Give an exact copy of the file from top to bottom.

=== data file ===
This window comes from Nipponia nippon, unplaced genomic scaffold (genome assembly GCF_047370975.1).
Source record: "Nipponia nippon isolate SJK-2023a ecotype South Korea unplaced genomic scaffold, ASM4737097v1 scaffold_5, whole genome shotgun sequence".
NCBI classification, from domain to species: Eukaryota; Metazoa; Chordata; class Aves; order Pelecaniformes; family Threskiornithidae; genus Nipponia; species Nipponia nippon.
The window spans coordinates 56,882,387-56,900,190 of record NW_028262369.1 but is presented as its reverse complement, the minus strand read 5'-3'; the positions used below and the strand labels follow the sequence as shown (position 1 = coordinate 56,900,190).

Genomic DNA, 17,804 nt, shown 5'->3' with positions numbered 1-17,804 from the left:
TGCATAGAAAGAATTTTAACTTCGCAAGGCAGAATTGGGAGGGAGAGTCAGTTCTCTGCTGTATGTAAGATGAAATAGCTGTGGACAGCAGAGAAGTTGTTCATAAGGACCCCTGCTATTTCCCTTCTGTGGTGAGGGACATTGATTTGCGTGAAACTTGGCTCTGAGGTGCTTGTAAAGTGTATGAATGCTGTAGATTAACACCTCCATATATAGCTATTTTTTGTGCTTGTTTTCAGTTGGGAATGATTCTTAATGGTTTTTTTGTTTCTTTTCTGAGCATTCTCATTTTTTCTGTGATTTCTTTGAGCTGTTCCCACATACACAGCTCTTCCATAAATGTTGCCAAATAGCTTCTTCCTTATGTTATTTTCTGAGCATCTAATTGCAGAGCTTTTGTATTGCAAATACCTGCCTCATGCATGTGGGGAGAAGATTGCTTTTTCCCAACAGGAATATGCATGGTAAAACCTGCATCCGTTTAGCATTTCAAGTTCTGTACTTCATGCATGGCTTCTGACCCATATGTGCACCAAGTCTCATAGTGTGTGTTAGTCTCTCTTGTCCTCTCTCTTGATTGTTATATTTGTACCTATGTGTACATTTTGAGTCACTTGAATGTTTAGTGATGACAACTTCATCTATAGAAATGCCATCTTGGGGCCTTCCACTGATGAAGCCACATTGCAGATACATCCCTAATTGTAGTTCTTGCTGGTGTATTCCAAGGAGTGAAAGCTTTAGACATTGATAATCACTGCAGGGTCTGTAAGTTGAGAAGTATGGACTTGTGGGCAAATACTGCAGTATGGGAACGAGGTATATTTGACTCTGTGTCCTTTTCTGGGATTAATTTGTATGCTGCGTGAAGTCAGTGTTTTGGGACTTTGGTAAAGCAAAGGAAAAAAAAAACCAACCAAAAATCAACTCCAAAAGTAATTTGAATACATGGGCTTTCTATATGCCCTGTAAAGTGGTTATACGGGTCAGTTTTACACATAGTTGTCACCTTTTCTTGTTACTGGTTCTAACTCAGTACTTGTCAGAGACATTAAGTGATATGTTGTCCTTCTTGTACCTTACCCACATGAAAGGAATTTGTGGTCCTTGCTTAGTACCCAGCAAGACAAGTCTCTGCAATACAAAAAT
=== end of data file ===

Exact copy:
This window comes from Nipponia nippon, unplaced genomic scaffold (genome assembly GCF_047370975.1).
Source record: "Nipponia nippon isolate SJK-2023a ecotype South Korea unplaced genomic scaffold, ASM4737097v1 scaffold_5, whole genome shotgun sequence".
NCBI classification, from domain to species: Eukaryota; Metazoa; Chordata; class Aves; order Pelecaniformes; family Threskiornithidae; genus Nipponia; species Nipponia nippon.
The window spans coordinates 56,882,387-56,900,190 of record NW_028262369.1 but is presented as its reverse complement, the minus strand read 5'-3'; the positions used below and the strand labels follow the sequence as shown (position 1 = coordinate 56,900,190).

Genomic DNA, 17,804 nt, shown 5'->3' with positions numbered 1-17,804 from the left:
TGCATAGAAAGAATTTTAACTTCGCAAGGCAGAATTGGGAGGGAGAGTCAGTTCTCTGCTGTATGTAAGATGAAATAGCTGTGGACAGCAGAGAAGTTGTTCATAAGGACCCCTGCTATTTCCCTTCTGTGGTGAGGGACATTGATTTGCGTGAAACTTGGCTCTGAGGTGCTTGTAAAGTGTATGAATGCTGTAGATTAACACCTCCATATATAGCTATTTTTTGTGCTTGTTTTCAGTTGGGAATGATTCTTAATGGTTTTTTTGTTTCTTTTCTGAGCATTCTCATTTTTTCTGTGATTTCTTTGAGCTGTTCCCACATACACAGCTCTTCCATAAATGTTGCCAAATAGCTTCTTCCTTATGTTATTTTCTGAGCATCTAATTGCAGAGCTTTTGTATTGCAAATACCTGCCTCATGCATGTGGGGAGAAGATTGCTTTTTCCCAACAGGAATATGCATGGTAAAACCTGCATCCGTTTAGCATTTCAAGTTCTGTACTTCATGCATGGCTTCTGACCCATATGTGCACCAAGTCTCATAGTGTGTGTTAGTCTCTCTTGTCCTCTCTCTTGATTGTTATATTTGTACCTATGTGTACATTTTGAGTCACTTGAATGTTTAGTGATGACAACTTCATCTATAGAAATGCCATCTTGGGGCCTTCCACTGATGAAGCCACATTGCAGATACATCCCTAATTGTAGTTCTTGCTGGTGTATTCCAAGGAGTGAAAGCTTTAGACATTGATAATCACTGCAGGGTCTGTAAGTTGAGAAGTATGGACTTGTGGGCAAATACTGCAGTATGGGAACGAGGTATATTTGACTCTGTGTCCTTTTCTGGGATTAATTTGTATGCTGCGTGAAGTCAGTGTTTTGGGACTTTGGTAAAGCAAAGGAAAAAAAAAACCAACCAAAAATCAACTCCAAAAGTAATTTGAATACATGGGCTTTCTATATGCCCTGTAAAGTGGTTATACGGGTCAGTTTTACACATAGTTGTCACCTTTTCTTGTTACTGGTTCTAACTCAGTACTTGTCAGAGACATTAAGTGATATGTTGTCCTTCTTGTACCTTACCCACATGAAAGGAATTTGTGGTCCTTGCTTAGTACCCAGCAAGACAAGTCTCTGCAATACAAAAAT